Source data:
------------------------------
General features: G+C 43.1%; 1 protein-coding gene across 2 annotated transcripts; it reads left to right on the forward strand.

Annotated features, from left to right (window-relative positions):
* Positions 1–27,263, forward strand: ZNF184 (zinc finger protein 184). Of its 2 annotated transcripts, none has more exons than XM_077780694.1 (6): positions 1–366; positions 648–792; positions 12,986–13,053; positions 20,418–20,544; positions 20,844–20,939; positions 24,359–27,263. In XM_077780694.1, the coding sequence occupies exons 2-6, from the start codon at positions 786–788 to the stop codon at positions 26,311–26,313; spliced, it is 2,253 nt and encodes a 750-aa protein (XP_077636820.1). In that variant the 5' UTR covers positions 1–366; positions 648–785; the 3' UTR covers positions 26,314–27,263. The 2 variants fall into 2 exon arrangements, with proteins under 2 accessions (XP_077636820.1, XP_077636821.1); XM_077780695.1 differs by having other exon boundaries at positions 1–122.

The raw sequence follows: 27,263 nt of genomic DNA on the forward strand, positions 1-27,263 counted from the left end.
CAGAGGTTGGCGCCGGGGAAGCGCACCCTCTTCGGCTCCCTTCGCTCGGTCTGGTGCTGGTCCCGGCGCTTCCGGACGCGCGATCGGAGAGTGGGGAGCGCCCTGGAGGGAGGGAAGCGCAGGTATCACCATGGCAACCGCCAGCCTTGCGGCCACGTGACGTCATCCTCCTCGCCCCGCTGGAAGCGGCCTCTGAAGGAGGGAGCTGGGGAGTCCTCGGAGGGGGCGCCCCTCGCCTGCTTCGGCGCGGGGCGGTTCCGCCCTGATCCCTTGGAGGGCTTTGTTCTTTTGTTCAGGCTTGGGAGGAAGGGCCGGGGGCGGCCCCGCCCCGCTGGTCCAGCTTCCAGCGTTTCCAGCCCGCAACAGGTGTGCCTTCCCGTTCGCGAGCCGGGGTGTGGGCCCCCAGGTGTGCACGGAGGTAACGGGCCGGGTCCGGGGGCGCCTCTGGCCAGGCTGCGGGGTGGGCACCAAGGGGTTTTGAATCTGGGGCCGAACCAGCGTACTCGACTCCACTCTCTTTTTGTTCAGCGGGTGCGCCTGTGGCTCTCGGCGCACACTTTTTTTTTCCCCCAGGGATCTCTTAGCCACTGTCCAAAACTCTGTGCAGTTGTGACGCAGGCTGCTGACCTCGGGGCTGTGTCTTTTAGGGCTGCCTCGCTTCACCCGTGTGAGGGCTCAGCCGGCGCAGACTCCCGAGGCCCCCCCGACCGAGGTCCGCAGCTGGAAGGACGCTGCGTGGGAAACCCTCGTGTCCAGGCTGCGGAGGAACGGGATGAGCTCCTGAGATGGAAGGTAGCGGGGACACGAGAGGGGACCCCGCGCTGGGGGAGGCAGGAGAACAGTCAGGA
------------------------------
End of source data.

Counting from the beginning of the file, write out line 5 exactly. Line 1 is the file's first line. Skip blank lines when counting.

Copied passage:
CAGAGGTTGGCGCCGGGGAAGCGCACCCTCTTCGGCTCCCTTCGCTCGGTCTGGTGCTGGTCCCGGCGCTTCCGGACGCGCGATCGGAGAGTGGGGAGCGCCCTGGAGGGAGGGAAGCGCAGGTATCACCATGGCAACCGCCAGCCTTGCGGCCACGTGACGTCATCCTCCTCGCCCCGCTGGAAGCGGCCTCTGAAGGAGGGAGCTGGGGAGTCCTCGGAGGGGGCGCCCCTCGCCTGCTTCGGCGCGGGGCGGTTCCGCCCTGATCCCTTGGAGGGCTTTGTTCTTTTGTTCAGGCTTGGGAGGAAGGGCCGGGGGCGGCCCCGCCCCGCTGGTCCAGCTTCCAGCGTTTCCAGCCCGCAACAGGTGTGCCTTCCCGTTCGCGAGCCGGGGTGTGGGCCCCCAGGTGTGCACGGAGGTAACGGGCCGGGTCCGGGGGCGCCTCTGGCCAGGCTGCGGGGTGGGCACCAAGGGGTTTTGAATCTGGGGCCGAACCAGCGTACTCGACTCCACTCTCTTTTTGTTCAGCGGGTGCGCCTGTGGCTCTCGGCGCACACTTTTTTTTTCCCCCAGGGATCTCTTAGCCACTGTCCAAAACTCTGTGCAGTTGTGACGCAGGCTGCTGACCTCGGGGCTGTGTCTTTTAGGGCTGCCTCGCTTCACCCGTGTGAGGGCTCAGCCGGCGCAGACTCCCGAGGCCCCCCCGACCGAGGTCCGCAGCTGGAAGGACGCTGCGTGGGAAACCCTCGTGTCCAGGCTGCGGAGGAACGGGATGAGCTCCTGAGATGGAAGGTAGCGGGGACACGAGAGGGGACCCCGCGCTGGGGGAGGCAGGAGAACAGTCAGGA